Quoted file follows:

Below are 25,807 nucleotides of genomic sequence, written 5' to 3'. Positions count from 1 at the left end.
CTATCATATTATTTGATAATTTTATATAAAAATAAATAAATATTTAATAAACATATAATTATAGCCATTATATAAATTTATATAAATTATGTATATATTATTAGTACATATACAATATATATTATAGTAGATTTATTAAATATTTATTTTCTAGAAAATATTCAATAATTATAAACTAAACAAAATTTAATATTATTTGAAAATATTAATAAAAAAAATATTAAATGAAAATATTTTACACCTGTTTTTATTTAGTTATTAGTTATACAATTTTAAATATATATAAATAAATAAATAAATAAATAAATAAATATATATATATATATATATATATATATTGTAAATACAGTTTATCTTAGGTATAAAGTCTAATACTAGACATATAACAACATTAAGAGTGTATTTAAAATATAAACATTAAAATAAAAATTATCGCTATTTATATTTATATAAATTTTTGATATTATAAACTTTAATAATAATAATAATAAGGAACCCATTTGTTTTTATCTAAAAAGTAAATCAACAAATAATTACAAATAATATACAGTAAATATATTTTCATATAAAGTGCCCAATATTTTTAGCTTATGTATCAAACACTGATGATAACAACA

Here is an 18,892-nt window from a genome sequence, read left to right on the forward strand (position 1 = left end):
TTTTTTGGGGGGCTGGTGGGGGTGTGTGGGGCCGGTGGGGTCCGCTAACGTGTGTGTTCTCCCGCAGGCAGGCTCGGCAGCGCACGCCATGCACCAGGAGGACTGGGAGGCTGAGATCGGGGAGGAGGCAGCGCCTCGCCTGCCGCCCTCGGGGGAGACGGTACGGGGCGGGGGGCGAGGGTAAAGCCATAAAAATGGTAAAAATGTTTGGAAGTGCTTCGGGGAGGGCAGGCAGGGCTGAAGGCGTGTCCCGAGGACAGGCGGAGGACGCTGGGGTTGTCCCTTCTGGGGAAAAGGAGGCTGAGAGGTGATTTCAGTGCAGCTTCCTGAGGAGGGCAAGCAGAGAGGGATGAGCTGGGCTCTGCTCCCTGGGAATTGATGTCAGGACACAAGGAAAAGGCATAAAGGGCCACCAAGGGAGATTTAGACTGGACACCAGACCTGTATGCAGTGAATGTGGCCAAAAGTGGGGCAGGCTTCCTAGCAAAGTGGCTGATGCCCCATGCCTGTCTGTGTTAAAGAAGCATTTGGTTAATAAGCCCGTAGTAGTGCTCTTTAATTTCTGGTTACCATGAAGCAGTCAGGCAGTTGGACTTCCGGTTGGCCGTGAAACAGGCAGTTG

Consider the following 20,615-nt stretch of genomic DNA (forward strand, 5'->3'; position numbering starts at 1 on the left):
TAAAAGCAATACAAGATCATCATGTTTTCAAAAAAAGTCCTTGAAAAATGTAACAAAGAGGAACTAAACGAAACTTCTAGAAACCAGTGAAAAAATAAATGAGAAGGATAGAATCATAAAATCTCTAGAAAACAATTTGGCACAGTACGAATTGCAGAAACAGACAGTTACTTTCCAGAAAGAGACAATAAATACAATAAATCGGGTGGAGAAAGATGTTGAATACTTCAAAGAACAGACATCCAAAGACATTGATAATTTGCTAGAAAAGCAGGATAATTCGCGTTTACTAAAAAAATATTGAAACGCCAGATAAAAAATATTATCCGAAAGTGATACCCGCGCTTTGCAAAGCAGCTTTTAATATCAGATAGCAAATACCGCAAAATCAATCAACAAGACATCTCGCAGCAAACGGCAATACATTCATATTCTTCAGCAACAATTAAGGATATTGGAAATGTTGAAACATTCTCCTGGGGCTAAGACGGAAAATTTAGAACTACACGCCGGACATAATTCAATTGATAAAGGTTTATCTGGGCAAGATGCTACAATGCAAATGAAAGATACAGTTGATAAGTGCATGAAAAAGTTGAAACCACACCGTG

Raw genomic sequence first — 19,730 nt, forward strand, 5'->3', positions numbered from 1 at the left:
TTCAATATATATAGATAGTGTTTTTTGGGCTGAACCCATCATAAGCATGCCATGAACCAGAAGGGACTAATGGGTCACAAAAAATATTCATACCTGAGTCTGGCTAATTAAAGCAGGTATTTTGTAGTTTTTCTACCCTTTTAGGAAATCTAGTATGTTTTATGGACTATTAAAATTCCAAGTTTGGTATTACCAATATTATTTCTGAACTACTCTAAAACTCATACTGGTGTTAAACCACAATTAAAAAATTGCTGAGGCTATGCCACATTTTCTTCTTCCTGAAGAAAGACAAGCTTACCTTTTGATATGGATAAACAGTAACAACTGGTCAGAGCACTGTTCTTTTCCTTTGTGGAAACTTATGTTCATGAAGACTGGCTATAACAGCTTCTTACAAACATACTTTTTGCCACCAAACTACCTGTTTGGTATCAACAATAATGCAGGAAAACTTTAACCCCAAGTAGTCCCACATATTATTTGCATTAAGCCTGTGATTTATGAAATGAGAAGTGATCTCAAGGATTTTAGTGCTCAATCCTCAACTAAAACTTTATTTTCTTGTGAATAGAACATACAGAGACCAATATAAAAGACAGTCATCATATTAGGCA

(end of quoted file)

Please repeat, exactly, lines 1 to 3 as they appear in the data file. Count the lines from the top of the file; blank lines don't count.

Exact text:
Below are 25,807 nucleotides of genomic sequence, written 5' to 3'. Positions count from 1 at the left end.
CTATCATATTATTTGATAATTTTATATAAAAATAAATAAATATTTAATAAACATATAATTATAGCCATTATATAAATTTATATAAATTATGTATATATTATTAGTACATATACAATATATATTATAGTAGATTTATTAAATATTTATTTTCTAGAAAATATTCAATAATTATAAACTAAACAAAATTTAATATTATTTGAAAATATTAATAAAAAAAATATTAAATGAAAATATTTTACACCTGTTTTTATTTAGTTATTAGTTATACAATTTTAAATATATATAAATAAATAAATAAATAAATAAATAAATATATATATATATATATATATATATATTGTAAATACAGTTTATCTTAGGTATAAAGTCTAATACTAGACATATAACAACATTAAGAGTGTATTTAAAATATAAACATTAAAATAAAAATTATCGCTATTTATATTTATATAAATTTTTGATATTATAAACTTTAATAATAATAATAATAAGGAACCCATTTGTTTTTATCTAAAAAGTAAATCAACAAATAATTACAAATAATATACAGTAAATATATTTTCATATAAAGTGCCCAATATTTTTAGCTTATGTATCAAACACTGATGATAACAACA

Here is an 18,892-nt window from a genome sequence, read left to right on the forward strand (position 1 = left end):